At the same time that I’ve been writing this blog, I’ve also been working on a book with the same purpose. Many of your favorite stories from this blog are featured in the book, but they’ve been put through the rigorous editorial process necessary for print publication. New material has been written exclusively for the book. Also, the collection of stories has been reworked as a whole to tell a cohesive story with a clear sense of plot, theme and character development.

For now, I’ve decided to stop writing on this blog in order to give my full time and attention to getting the book published, as well as a handful of children’s books that feature Alleke as the main character. In the future, I do plan on starting a new blog, but I’m not sure yet what it will be about. If you would like to receive news about the progress of these books or the new blog, leave your email address in the blank below and click “Subscribe.”

I would like to receive your updates…

Thanks for reading!

Kelly Crull

Peek-a-Boo, Jesus

I think Teo thinks prayer is just another game of Peek-a-Boo…

Kissing Disease

an outtake from our engagement photos, 1999

How romantic is it that just before Valentine’s Day I caught a virus called the kissing disease? Or maybe it’s not romantic at all since April didn’t get it too. Hmmm…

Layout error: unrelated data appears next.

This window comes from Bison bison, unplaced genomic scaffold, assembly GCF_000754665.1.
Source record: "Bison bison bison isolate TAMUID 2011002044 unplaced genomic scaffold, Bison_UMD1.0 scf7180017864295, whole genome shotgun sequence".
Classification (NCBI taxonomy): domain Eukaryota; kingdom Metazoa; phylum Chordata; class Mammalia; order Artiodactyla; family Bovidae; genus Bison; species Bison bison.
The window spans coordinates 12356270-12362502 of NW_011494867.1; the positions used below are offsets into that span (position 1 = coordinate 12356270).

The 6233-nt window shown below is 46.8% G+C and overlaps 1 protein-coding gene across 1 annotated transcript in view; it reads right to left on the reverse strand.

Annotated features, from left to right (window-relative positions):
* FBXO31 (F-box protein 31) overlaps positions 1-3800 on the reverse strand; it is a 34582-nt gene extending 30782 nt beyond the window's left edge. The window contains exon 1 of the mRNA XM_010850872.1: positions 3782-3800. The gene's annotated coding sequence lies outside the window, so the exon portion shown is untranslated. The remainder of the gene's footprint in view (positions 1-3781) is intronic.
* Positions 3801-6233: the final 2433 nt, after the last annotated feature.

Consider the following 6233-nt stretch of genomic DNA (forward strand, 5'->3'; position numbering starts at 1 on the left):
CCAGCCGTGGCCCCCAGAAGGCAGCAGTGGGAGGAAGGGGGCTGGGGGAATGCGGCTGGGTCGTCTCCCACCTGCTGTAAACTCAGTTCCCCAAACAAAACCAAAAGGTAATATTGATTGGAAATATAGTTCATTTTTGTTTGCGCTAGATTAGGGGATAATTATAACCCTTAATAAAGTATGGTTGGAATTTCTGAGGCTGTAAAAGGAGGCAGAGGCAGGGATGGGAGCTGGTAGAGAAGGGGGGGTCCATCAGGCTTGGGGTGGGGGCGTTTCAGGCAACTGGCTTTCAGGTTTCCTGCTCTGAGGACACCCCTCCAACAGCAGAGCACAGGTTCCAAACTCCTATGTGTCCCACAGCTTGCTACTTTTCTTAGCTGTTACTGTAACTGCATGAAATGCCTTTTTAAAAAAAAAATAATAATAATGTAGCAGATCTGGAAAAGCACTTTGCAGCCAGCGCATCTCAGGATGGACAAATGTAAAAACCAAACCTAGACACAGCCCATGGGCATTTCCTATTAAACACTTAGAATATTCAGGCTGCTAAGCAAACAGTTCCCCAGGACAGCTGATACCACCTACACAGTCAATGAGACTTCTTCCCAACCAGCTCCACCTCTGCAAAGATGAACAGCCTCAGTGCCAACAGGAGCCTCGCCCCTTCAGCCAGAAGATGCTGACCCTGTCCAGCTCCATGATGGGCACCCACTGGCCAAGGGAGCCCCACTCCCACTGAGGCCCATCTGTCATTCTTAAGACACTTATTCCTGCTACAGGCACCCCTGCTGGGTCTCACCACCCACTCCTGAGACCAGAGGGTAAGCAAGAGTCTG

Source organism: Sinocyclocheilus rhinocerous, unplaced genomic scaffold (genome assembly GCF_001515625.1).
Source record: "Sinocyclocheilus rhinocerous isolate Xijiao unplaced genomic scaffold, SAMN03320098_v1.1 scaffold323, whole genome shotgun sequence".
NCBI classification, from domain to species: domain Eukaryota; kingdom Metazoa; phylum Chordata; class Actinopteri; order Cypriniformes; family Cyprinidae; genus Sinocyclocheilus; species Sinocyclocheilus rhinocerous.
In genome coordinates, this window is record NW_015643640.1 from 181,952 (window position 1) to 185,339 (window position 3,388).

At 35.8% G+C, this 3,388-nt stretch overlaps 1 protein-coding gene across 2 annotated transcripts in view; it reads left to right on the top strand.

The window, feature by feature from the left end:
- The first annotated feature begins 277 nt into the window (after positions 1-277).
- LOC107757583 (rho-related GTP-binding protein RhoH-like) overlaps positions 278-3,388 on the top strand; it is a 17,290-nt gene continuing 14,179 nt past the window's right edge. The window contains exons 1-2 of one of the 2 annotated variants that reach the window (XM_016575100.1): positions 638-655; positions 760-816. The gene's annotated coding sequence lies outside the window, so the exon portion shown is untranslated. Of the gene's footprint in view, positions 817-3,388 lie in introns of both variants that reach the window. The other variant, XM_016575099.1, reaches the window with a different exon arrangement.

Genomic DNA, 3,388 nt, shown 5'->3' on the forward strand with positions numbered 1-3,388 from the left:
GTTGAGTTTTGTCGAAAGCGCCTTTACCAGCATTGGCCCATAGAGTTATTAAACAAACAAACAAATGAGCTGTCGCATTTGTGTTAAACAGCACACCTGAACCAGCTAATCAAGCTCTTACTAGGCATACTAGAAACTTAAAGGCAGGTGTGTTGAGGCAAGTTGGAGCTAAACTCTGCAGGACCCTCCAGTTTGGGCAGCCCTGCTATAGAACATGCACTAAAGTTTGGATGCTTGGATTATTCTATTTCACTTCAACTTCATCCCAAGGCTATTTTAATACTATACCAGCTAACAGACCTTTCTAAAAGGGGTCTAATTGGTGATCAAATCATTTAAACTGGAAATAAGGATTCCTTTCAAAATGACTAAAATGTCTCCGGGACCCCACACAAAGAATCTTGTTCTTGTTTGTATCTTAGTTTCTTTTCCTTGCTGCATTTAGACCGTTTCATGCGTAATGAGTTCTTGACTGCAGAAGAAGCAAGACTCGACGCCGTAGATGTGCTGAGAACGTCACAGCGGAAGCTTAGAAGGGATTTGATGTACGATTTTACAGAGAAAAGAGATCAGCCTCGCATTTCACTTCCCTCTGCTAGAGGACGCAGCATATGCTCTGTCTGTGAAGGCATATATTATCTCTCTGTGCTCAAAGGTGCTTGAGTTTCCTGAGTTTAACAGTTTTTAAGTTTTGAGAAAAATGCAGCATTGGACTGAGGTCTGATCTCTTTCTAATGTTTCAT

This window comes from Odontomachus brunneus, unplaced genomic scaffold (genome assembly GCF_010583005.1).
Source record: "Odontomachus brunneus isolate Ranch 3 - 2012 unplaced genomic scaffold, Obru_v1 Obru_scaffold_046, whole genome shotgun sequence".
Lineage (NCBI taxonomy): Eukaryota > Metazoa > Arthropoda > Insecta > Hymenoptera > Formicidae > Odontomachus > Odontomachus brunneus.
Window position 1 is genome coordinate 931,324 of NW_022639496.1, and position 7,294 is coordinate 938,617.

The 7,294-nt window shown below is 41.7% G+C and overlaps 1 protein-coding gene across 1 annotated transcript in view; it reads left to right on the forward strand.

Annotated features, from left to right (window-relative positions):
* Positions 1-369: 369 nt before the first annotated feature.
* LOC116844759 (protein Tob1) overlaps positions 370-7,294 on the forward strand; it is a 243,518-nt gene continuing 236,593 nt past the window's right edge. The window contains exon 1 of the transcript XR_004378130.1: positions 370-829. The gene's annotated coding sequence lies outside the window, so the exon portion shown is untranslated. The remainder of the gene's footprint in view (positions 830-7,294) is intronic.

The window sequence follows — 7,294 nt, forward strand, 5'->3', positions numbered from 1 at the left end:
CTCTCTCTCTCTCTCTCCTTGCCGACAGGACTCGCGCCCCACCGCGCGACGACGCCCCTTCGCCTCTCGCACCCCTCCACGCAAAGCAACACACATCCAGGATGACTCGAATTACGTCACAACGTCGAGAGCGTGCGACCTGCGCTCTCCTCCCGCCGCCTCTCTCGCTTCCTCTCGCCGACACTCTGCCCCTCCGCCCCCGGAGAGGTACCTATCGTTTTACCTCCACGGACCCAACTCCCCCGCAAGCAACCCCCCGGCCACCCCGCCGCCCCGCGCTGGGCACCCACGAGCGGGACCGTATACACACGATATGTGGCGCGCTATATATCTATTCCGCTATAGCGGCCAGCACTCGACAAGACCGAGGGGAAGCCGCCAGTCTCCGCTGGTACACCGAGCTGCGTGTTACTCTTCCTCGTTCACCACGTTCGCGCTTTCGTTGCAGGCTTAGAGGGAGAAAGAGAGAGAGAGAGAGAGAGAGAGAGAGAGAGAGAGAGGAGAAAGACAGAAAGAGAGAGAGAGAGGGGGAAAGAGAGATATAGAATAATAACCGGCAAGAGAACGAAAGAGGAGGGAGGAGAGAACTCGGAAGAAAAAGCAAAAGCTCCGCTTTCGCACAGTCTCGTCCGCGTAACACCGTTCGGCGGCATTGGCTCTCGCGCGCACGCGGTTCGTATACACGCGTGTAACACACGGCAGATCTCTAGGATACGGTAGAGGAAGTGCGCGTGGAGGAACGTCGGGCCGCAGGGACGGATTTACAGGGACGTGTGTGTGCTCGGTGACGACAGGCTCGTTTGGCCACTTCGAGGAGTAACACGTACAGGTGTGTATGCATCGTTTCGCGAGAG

Anyway, this morning while I was lying on the couch resting, April had the following conversation with one of the grandmas that drops her granddaughter off at school.

“How’s your husband? Is he feeling any better?”

“About the same,” April said.

“I’m sorry to hear that,” the grandma said, and then turned to one of the other grandmas and whispered, “He has the same thing I had…but for men.”

I’m still giggling as I write this down. I’m not sure what this grandma thinks I have, but considering she seems to know everyone and their dog in our neighborhood, let’s hope that tomorrow morning when I go to the café for a glass of fresh-squeezed orange juice and a tostada con tomate, I don’t overhear the waiters whispering to each other, “Isn’t he the guy going through menopause?”